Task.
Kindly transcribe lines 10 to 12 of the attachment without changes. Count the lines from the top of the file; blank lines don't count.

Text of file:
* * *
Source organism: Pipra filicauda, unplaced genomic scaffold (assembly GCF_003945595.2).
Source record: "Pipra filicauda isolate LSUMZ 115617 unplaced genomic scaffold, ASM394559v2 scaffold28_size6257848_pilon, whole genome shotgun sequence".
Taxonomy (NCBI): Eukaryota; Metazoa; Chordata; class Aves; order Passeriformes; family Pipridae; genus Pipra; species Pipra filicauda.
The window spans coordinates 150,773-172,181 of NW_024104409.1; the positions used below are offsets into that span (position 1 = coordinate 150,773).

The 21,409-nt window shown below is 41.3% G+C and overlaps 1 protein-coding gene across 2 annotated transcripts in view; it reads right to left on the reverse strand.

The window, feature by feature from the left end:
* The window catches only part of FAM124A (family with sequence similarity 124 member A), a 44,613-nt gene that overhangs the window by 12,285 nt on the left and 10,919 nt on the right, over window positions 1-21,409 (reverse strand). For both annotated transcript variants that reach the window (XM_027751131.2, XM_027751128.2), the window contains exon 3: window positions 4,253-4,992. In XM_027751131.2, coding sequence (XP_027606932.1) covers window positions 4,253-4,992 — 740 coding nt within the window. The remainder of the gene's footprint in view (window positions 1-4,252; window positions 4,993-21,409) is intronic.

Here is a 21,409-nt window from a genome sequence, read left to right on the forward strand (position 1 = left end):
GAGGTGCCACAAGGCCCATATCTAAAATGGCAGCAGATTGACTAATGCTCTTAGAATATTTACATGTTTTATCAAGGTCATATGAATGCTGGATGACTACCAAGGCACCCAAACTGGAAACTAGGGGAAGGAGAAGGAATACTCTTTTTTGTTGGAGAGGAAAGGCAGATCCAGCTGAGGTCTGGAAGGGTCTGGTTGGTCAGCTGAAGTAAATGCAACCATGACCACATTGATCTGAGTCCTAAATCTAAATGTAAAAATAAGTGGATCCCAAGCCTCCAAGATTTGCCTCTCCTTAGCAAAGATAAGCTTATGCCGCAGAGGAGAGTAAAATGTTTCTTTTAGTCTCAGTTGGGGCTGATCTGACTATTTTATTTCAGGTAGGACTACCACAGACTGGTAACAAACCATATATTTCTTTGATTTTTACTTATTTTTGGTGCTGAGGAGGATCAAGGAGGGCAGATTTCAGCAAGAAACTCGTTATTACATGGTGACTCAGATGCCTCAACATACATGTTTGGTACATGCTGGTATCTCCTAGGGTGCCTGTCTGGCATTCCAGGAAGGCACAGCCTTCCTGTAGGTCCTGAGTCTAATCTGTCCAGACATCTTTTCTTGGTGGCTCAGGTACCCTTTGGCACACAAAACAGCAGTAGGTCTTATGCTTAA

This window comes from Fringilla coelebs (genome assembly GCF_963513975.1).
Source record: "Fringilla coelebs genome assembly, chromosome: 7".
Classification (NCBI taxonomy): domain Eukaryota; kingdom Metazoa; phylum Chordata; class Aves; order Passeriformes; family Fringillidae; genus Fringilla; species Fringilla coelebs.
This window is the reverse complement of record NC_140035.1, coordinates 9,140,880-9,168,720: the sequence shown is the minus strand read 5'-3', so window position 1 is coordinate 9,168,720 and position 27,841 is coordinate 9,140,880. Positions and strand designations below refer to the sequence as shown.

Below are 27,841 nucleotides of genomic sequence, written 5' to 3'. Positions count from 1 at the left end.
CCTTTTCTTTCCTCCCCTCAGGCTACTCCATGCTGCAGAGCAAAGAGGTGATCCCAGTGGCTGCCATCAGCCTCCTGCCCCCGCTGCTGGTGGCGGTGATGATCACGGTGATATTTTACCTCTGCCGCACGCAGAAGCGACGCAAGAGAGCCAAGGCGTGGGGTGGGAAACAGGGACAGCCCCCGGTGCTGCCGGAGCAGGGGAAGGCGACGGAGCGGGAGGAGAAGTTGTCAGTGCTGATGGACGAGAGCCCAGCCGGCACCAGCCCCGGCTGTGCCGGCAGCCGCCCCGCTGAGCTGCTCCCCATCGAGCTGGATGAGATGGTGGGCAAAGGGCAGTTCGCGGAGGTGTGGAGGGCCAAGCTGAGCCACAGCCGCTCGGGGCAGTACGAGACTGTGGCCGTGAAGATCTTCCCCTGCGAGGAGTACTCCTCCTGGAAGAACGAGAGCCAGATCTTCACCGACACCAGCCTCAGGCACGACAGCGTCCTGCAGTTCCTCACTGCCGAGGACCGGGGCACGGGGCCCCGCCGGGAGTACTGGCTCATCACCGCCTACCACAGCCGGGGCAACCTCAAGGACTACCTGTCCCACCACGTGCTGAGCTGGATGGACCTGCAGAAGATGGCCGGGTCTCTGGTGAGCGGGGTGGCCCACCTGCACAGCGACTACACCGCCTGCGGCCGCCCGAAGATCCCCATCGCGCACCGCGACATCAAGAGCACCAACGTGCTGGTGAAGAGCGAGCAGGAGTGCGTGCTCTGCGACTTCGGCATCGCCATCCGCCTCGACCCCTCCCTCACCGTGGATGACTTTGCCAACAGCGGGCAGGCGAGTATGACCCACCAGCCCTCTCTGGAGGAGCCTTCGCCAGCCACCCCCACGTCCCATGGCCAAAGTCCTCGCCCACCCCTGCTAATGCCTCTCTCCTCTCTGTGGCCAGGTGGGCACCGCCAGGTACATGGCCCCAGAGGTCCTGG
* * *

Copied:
This window comes from Fringilla coelebs (genome assembly GCF_963513975.1).
Source record: "Fringilla coelebs genome assembly, chromosome: 7".
Classification (NCBI taxonomy): domain Eukaryota; kingdom Metazoa; phylum Chordata; class Aves; order Passeriformes; family Fringillidae; genus Fringilla; species Fringilla coelebs.